Melvyn Evans has been a professional artist, printmaker and illustrator since 1992 with work being widely exhibited including at the Royal Academy, Royal College of Art and Somerset House.
Evans is fascinated by connections between rural traditions and our connections to the British landscape. There is a sense of prehistory in old place names and early monuments. Most of Melvyn's works are about the exploration of this sense of place. His bold lino-cut prints and paintings, feature seascapes and landscapes. Melvyn takes inspiration from the ancient natural elements of the British landscape specifically the Hitchen Stone boundary between Yorkshire and Lancashire.
A series of works including Stone Forest (2019) and Lost Land With Boat Form (2020) reimagine the fossilised ruins of a vast submerged area called Doggerland, where in around 6,500BC, rising sea levels flooded the area which originally connected Britain to continental Europe. Remnants can still be seen today at low tide in some areas particularly at Redcar beach.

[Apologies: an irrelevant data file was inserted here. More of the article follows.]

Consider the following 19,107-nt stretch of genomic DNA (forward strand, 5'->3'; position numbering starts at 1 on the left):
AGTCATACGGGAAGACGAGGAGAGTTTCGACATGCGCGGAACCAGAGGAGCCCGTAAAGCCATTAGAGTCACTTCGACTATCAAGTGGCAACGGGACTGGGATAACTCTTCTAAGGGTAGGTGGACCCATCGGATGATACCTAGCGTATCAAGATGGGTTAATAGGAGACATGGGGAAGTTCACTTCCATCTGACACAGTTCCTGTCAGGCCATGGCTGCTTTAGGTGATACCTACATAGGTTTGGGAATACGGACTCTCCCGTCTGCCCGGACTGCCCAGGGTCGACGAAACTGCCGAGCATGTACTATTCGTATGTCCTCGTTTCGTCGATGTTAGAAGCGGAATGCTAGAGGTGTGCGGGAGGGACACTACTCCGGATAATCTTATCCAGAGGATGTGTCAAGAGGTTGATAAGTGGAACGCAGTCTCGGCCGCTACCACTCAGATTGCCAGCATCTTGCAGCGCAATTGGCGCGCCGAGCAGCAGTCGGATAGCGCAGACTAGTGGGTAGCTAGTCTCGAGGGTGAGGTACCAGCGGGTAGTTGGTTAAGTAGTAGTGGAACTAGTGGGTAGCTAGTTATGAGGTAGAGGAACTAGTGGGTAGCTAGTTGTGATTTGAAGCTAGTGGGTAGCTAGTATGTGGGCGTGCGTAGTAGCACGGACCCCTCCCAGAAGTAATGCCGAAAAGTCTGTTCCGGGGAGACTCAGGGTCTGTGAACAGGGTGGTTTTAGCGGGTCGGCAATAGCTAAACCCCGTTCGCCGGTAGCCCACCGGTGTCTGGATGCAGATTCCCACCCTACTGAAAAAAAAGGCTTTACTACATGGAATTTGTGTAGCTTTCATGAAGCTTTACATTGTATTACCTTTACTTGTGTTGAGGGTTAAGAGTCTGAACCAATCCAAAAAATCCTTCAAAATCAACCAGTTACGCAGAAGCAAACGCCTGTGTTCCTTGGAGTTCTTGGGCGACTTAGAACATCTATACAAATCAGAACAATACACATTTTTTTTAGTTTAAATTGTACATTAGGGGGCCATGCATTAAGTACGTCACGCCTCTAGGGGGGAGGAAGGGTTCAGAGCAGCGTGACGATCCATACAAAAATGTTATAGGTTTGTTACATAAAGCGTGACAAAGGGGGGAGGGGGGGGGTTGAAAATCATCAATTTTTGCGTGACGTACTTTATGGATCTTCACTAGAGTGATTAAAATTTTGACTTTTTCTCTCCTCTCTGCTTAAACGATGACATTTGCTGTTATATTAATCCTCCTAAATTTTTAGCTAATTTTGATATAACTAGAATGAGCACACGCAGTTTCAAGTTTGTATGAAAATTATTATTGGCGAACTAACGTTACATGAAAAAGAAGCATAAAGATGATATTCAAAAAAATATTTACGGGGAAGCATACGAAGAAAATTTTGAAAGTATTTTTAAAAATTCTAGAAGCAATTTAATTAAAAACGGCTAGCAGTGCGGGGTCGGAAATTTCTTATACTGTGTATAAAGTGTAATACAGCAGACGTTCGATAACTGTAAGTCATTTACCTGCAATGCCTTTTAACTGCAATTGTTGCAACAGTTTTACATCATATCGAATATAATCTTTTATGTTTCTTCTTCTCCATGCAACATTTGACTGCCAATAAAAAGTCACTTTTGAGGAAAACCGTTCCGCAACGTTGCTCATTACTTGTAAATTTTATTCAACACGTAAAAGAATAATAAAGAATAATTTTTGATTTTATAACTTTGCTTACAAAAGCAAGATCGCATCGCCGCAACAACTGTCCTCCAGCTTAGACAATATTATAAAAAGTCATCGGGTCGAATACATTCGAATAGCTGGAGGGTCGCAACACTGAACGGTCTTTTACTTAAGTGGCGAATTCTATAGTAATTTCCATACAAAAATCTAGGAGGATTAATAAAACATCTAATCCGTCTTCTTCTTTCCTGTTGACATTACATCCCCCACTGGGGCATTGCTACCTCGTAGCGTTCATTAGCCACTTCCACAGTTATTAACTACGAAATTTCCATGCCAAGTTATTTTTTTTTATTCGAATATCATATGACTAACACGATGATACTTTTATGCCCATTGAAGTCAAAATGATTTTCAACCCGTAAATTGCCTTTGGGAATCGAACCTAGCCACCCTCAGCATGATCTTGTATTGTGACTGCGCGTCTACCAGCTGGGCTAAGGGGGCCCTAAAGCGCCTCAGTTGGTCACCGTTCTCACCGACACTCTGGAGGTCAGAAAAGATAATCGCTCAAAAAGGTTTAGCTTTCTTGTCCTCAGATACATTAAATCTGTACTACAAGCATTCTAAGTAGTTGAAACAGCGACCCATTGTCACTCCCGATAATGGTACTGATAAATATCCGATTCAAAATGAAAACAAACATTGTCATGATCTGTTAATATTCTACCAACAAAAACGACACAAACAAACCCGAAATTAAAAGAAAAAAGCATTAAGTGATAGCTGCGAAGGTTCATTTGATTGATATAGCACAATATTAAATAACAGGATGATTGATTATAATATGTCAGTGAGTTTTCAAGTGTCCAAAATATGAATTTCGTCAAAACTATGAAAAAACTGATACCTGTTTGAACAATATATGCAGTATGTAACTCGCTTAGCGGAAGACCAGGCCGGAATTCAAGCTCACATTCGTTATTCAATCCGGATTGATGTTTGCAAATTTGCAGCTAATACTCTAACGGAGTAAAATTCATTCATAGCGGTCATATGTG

If there’s one thing the work of Melvyn Evans conveys it’s his love for the British countryside. In both the representation of land and the sea, through a considered use of colour and shape, his paintings and lino prints embody a historic sense of place. They explore the bonds that exist between human endeavour and the landscape as a dramatic, natural backdrop.
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